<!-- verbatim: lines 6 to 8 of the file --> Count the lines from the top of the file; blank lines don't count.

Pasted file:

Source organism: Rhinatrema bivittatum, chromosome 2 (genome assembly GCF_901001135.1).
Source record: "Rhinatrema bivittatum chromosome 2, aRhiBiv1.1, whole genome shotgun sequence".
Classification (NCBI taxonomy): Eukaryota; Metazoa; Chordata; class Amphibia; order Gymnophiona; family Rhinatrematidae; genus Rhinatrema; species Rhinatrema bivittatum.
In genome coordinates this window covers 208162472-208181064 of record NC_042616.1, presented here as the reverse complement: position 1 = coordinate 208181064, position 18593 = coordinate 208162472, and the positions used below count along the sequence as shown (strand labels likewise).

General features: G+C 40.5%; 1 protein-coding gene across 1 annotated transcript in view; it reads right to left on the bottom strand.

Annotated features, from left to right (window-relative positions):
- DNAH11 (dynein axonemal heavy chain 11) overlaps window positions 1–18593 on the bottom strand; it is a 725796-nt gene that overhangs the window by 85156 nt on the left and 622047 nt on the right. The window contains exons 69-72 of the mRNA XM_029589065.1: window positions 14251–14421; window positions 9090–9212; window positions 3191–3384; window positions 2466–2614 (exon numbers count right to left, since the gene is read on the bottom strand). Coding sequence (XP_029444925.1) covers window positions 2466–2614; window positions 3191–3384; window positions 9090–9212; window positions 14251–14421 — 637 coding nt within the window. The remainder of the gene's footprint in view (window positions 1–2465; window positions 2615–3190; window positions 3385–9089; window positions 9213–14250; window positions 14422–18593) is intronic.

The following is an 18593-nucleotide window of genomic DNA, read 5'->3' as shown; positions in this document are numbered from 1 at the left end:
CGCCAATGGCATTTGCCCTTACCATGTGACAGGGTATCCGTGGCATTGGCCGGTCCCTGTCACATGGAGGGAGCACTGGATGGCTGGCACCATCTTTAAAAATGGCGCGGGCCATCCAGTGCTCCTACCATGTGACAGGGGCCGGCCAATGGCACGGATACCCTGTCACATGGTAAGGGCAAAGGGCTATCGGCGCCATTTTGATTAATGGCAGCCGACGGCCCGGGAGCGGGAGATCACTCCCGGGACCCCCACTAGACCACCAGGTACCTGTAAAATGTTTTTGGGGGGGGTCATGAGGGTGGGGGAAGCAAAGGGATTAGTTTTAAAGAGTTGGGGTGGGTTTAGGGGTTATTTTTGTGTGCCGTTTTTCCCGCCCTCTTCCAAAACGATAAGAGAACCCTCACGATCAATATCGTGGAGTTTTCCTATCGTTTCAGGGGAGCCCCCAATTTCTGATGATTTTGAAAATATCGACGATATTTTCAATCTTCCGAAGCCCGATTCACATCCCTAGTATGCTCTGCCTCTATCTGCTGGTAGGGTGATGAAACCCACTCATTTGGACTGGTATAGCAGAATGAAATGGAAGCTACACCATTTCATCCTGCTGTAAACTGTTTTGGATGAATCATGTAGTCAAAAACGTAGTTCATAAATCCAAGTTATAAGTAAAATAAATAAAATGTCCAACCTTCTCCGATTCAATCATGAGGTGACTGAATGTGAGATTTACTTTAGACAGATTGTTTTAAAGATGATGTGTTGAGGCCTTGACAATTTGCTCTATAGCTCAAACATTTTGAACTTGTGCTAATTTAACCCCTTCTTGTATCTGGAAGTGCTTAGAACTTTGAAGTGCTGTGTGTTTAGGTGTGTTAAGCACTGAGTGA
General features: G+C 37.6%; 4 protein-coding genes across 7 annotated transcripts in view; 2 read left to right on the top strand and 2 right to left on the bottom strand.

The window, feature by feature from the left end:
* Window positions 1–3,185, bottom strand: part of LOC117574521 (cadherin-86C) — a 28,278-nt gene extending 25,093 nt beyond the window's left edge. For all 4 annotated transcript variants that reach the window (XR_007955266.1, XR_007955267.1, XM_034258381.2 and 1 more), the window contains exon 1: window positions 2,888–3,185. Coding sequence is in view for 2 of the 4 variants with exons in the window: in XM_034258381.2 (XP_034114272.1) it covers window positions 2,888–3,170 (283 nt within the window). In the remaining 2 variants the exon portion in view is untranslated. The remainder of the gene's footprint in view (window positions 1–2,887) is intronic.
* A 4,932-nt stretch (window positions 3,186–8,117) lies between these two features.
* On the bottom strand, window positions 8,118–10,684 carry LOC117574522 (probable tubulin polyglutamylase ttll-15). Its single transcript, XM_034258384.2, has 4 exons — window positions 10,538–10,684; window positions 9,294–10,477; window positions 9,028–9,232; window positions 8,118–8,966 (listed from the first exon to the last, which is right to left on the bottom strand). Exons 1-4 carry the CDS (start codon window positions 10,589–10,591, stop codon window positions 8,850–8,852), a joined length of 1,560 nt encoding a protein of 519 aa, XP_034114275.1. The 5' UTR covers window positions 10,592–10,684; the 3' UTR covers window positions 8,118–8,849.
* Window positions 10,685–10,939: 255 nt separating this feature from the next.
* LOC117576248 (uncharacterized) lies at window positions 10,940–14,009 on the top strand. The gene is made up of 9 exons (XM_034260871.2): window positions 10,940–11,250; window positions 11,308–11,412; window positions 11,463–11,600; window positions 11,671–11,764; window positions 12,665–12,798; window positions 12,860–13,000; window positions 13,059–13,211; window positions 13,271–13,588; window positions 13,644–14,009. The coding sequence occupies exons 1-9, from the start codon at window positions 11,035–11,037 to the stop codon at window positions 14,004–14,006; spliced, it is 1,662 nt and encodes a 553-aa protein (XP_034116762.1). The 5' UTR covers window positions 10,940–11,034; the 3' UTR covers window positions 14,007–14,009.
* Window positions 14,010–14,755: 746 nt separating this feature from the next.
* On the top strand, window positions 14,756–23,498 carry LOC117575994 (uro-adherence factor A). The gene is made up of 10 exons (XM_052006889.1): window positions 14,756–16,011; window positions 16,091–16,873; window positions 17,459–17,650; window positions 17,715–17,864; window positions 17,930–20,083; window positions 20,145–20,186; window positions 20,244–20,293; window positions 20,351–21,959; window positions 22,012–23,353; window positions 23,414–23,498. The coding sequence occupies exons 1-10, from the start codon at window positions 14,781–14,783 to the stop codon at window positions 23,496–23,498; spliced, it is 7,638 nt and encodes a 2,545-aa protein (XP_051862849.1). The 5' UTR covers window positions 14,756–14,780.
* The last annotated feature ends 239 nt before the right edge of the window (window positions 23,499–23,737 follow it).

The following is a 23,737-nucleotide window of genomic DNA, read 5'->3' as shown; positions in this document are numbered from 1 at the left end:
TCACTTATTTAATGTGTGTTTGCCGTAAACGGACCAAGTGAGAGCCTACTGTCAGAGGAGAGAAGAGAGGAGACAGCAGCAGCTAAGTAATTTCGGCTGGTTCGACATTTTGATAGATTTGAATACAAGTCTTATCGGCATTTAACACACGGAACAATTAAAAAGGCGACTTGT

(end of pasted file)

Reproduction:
Annotated features, from left to right (window-relative positions):
- DNAH11 (dynein axonemal heavy chain 11) overlaps window positions 1–18593 on the bottom strand; it is a 725796-nt gene that overhangs the window by 85156 nt on the left and 622047 nt on the right. The window contains exons 69-72 of the mRNA XM_029589065.1: window positions 14251–14421; window positions 9090–9212; window positions 3191–3384; window positions 2466–2614 (exon numbers count right to left, since the gene is read on the bottom strand). Coding sequence (XP_029444925.1) covers window positions 2466–2614; window positions 3191–3384; window positions 9090–9212; window positions 14251–14421 — 637 coding nt within the window. The remainder of the gene's footprint in view (window positions 1–2465; window positions 2615–3190; window positions 3385–9089; window positions 9213–14250; window positions 14422–18593) is intronic.

The following is an 18593-nucleotide window of genomic DNA, read 5'->3' as shown; positions in this document are numbered from 1 at the left end: